• TP4056 1S battery charging board

• 18650 Li-Ion 3.7V battery

• SPDP Micro slide switch or 3A toggle switch

• 3mm Red LED

• 1/4W 220-ohm resistor

• Antenna

• 24-gauge electrical wire

• GoPro-compatible screw-mount

For its case/enclosure, choose a container or material that will be easy for you to work with, as for myself, I've had lots of trouble getting the hardware fitted into that flattened PVC pipe shown above. (Later, you see me use a cylindrical plastic container)

Step 8: Enabling Board for an External Antenna

Desolder this 0-Ohm resistor that connects the ESP to its onboard antenna and resolder it to connect the ESP to the external antenna port.

This step must be done if you want a better range by being able to connect your own antenna.

Step 9: Connecting Up the ESP32-CAM's Power Supply

Hook up this TP4056 4.2V charging board to the battery, B+ & B- connections from the board to the battery go as shown (Connect the board's input terminals near the Micro USB port to the battery's terminals)

Step 10: Extending Connections of Components

De-solder the ESP32-CAM's pin headers from both sides, instead, extend those pin headers by soldering them back on through wires. (Not to confuse you, try to use matching wire colors to their asserted purposes.

You can also add an LED (3mm Red LED) as a power indicator, connect it across the input power terminals of the camera board with a 220-ohm resistor.

Step 11: Circuit Diagram

Here's the DIY WiFi Security Camera's full circuit diagram.

Following this simple wiring diagram, you should have all of the hardware for your Homemade CCTV cam complete.

Step 12: Choosing the Right Battery to Fit a Certain Case

As you saw, I started out with a flat Li-Ion battery since I thought the components would go into a differently shaped case. Then realized swapping out the battery was needed in order for it to fit into its new, proper cylindrical case.

Best to use a battery with a capacity or mAh rating higher than 2000 for better performance.

I ended up using x2 3.7V 2600mAh 18650 batteries in parallel, giving 5200mAh in total. A decent amount of power capacity.

Step 13: Preparing the Hardware to Be Fit Into Its Case

Mark and drill out holes for certain parts of the hardware to poke out of the case

When choosing a good case for your camera, use something with two parts to it, a case that's fairly easy to work with.

3D printing your own one is definitely an option going for if you've got a printer.

Step 14: Fitting Things In

Next, add some adhesive/double-sided tape to parts such as the ends of the battery pack and ESP32-CAM module, then stick them into the case.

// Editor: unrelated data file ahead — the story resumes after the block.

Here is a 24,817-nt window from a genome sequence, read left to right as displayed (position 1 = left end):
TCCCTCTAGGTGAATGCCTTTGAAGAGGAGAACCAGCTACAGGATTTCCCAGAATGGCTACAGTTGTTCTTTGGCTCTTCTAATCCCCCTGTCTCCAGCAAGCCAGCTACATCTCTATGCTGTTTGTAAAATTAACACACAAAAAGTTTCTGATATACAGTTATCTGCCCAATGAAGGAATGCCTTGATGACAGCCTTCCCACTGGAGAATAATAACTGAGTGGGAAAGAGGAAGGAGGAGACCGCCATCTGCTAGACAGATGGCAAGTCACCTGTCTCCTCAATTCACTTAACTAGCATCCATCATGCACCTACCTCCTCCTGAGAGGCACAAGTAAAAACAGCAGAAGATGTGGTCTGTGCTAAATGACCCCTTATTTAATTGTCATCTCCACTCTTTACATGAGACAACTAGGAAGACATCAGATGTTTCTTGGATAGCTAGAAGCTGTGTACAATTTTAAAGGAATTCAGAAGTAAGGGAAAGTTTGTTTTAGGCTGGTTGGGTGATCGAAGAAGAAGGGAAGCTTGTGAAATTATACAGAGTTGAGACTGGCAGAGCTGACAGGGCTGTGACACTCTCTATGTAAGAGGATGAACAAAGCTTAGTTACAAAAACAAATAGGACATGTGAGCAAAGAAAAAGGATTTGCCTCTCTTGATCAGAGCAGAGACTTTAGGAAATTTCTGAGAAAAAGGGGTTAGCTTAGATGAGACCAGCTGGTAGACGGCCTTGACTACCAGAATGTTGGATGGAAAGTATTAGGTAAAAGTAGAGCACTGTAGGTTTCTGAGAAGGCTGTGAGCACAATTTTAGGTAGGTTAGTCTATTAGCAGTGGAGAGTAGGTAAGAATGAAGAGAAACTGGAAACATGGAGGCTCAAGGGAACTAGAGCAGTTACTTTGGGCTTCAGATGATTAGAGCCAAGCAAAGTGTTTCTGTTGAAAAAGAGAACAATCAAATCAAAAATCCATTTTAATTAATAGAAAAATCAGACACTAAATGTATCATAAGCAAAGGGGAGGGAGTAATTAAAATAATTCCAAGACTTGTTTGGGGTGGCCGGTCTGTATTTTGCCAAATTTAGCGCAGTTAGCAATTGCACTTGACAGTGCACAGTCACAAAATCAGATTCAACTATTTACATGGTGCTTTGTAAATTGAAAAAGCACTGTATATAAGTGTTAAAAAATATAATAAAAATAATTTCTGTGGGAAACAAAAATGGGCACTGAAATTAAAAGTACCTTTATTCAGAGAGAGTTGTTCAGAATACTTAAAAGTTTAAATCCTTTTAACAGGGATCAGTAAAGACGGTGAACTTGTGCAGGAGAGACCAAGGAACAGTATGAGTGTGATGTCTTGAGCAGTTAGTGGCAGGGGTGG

Seal any component that sticks through with glue (preferably hot glue)

Step 15: Weather-proofing

You may use hot glue to secure certain parts to the case if needed. Tape off the halves' joining section with electrical tape to prevent any water such as raindrops from seeping into the cam.

Slice corresponding pieces of rubber, fit them into any gaps/holes such as the Micro USB port at the back and SD card slot at the top front.

Step 16: Testing the End Product

Slide in your Micro SD card into the cam's slot, push that little piece of rubber back in, power the camera up by sliding the switch on the rear, and find its unique IP camera web-server (Return to previous steps 5 & 6 for more clarity).

The camera's procedure to starting up and finding its web server goes as followed, though, this time you won't have to press any reset button as you're not reprogramming the camera.

On your viewing device, in the camera web-server menu, simply press the "Start Stream" button and you should get a live video feed from the CCTV camera.

Step 17: Camera's Live Video Feed Panel

In this panel of the webserver, you should see a live video feed once you've pressed on "Start Stream".

Below you have additional info about whether it's recording or not, detecting low light (night time), space left on SD card, recording date, camera temperature, etc...

You may even toggle the ESP's onboard LED lamp with the slide of a panel button, show AI-detected motion, alter sensitivity on certain functions, and more.

To change the camera's recording resolution (not only viewing res.) you can open the resolution tab, scroll through and choose a lower or even a higher one. (1600 × 1200 is the highest)

Under the "Get Folder" tab, there you can preview the recorded video files and start playing the selected video file by pressing the same "Start Stream" button.

Step 18: Making a Wall Mount

This is optional, you may even create a mount to attach the DIY CCTV camera onto a wall, or the surface of your choice where you'd like to monitor things from.

I happened to use a set of action cam attachments for my mount.

Step 19: Powering the Camera Via USB

With the Homemade CCTV camera being attached to a wall, one would be better off having it continuously powered. So you may connect a 5V power supply to the Micro USB charging module connected via the cam's rear (Micro USB cable from wall socket phone charger). This is basically recharging the battery, but at the same time continuously powering the ESP32-CAM.